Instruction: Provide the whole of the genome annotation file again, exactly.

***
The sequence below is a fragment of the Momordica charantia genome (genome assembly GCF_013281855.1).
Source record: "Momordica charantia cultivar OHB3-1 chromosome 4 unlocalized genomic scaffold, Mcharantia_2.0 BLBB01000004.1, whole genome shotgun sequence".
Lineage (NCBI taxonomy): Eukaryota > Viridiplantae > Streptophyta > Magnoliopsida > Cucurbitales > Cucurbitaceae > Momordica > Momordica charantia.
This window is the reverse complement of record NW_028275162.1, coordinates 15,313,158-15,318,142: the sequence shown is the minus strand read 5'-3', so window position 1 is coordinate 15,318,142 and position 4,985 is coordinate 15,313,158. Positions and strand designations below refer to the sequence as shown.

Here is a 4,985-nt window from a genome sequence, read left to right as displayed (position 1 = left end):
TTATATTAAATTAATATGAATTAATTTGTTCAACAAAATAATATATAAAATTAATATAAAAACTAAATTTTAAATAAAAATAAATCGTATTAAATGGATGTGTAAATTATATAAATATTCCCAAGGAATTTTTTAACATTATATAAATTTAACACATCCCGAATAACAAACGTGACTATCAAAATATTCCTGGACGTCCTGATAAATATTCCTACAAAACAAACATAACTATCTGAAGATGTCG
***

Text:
The sequence below is a fragment of the Momordica charantia genome (genome assembly GCF_013281855.1).
Source record: "Momordica charantia cultivar OHB3-1 chromosome 4 unlocalized genomic scaffold, Mcharantia_2.0 BLBB01000004.1, whole genome shotgun sequence".
Lineage (NCBI taxonomy): Eukaryota > Viridiplantae > Streptophyta > Magnoliopsida > Cucurbitales > Cucurbitaceae > Momordica > Momordica charantia.
This window is the reverse complement of record NW_028275162.1, coordinates 15,313,158-15,318,142: the sequence shown is the minus strand read 5'-3', so window position 1 is coordinate 15,318,142 and position 4,985 is coordinate 15,313,158. Positions and strand designations below refer to the sequence as shown.

Here is a 4,985-nt window from a genome sequence, read left to right as displayed (position 1 = left end):
TTATATTAAATTAATATGAATTAATTTGTTCAACAAAATAATATATAAAATTAATATAAAAACTAAATTTTAAATAAAAATAAATCGTATTAAATGGATGTGTAAATTATATAAATATTCCCAAGGAATTTTTTAACATTATATAAATTTAACACATCCCGAATAACAAACGTGACTATCAAAATATTCCTGGACGTCCTGATAAATATTCCTACAAAACAAACATAACTATCTGAAGATGTCG